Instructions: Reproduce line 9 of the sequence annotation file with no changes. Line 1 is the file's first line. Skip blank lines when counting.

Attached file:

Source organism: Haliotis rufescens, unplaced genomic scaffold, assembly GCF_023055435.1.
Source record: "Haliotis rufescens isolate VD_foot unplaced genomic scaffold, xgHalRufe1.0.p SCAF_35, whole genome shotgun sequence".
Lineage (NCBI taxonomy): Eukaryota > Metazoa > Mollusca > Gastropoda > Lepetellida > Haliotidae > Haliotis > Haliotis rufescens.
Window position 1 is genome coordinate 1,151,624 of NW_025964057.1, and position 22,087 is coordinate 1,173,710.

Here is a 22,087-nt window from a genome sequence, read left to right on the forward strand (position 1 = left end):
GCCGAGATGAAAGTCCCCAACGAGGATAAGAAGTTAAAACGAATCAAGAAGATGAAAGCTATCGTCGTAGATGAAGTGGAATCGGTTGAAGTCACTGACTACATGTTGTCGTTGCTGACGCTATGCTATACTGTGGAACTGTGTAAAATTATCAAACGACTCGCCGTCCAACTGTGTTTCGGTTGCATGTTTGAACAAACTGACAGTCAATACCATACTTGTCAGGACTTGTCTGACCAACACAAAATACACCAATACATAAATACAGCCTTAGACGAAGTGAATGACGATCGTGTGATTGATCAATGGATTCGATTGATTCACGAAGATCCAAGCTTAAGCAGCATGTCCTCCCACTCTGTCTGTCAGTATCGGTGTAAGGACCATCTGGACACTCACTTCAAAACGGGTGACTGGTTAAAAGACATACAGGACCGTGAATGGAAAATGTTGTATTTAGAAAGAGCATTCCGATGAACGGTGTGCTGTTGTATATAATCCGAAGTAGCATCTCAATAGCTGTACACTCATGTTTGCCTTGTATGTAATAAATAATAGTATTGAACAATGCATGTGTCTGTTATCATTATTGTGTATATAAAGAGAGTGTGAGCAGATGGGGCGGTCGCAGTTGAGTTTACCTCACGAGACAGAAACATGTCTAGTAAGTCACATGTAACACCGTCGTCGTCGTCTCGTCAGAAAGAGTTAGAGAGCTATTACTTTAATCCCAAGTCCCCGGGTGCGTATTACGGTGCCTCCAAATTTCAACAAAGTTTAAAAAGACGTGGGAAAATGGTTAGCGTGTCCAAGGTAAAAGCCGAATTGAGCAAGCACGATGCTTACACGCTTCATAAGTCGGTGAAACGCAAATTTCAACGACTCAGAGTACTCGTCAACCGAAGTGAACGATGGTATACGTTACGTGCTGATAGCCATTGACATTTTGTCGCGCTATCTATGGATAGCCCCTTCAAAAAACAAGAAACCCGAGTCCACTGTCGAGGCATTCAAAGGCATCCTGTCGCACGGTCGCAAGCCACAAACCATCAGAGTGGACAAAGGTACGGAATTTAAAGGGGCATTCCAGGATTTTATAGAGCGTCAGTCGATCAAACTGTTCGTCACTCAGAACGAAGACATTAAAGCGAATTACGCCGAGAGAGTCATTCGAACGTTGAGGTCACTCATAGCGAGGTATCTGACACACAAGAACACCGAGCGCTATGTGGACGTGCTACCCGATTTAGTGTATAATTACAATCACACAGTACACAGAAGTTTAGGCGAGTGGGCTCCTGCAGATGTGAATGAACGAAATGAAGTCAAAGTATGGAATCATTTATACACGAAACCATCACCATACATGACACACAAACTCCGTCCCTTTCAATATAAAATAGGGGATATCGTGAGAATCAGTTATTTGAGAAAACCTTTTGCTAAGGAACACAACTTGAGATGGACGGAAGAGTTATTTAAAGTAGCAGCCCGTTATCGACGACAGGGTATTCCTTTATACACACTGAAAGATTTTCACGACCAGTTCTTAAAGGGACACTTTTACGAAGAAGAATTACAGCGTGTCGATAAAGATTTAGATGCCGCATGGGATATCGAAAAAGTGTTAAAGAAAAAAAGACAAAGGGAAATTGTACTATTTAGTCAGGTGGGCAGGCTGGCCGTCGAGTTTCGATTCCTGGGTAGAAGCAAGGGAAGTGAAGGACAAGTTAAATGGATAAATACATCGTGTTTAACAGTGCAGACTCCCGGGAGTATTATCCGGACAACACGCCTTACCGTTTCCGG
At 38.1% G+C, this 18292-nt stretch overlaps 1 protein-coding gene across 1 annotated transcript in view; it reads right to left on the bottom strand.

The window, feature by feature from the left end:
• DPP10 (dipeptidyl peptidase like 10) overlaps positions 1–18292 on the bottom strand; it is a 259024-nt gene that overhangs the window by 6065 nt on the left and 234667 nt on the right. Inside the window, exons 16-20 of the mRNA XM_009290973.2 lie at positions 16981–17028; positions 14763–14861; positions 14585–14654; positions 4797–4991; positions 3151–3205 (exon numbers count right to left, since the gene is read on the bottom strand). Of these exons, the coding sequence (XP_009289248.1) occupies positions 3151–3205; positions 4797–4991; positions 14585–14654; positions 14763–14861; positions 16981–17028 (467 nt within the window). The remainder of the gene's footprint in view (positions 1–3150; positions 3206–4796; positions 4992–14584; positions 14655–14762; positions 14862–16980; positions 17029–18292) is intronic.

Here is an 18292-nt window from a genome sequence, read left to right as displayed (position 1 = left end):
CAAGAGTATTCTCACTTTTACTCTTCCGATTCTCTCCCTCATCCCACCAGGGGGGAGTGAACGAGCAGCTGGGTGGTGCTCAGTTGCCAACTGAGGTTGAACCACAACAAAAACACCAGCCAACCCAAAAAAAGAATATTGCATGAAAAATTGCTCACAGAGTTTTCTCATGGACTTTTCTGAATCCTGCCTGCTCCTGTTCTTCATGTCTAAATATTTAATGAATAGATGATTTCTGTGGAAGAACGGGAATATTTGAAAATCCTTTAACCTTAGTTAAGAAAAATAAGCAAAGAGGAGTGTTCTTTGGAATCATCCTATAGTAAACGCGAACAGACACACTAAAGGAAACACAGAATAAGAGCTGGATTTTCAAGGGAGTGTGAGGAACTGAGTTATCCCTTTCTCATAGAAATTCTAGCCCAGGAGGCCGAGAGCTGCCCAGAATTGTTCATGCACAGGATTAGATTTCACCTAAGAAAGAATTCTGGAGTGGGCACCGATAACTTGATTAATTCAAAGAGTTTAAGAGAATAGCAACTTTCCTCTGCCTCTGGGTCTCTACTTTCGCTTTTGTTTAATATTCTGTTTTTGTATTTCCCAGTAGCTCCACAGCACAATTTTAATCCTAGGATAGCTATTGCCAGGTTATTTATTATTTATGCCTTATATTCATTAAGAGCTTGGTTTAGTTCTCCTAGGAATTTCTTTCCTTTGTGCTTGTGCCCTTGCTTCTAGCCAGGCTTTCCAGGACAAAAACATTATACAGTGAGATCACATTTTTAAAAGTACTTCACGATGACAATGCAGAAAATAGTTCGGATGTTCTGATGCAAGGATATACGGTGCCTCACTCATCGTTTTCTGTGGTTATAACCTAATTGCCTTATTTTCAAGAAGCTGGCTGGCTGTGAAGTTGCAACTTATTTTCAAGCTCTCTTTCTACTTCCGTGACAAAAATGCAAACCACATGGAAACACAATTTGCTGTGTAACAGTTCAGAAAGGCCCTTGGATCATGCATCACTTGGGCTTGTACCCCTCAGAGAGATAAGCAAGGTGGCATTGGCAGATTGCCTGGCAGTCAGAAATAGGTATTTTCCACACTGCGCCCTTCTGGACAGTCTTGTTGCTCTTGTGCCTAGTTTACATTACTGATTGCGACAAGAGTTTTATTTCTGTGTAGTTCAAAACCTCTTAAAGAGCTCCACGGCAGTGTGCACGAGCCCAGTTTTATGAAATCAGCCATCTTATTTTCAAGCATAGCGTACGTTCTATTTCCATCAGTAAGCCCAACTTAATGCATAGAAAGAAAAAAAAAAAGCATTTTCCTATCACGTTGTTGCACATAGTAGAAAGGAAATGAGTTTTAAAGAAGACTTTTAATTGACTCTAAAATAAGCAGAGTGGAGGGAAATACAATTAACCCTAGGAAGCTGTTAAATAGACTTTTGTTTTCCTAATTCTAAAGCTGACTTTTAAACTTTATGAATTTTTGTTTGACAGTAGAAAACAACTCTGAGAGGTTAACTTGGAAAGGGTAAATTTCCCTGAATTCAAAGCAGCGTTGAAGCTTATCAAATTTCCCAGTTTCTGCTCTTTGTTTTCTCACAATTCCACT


• DPP10 (dipeptidyl peptidase like 10) overlaps positions 1–18292 on the bottom strand; it is a 259024-nt gene that overhangs the window by 6065 nt on the left and 234667 nt on the right. Inside the window, exons 16-20 of the mRNA XM_009290973.2 lie at positions 16981–17028; positions 14763–14861; positions 14585–14654; positions 4797–4991; positions 3151–3205 (exon numbers count right to left, since the gene is read on the bottom strand). Of these exons, the coding sequence (XP_009289248.1) occupies positions 3151–3205; positions 4797–4991; positions 14585–14654; positions 14763–14861; positions 16981–17028 (467 nt within the window). The remainder of the gene's footprint in view (positions 1–3150; positions 3206–4796; positions 4992–14584; positions 14655–14762; positions 14862–16980; positions 17029–18292) is intronic.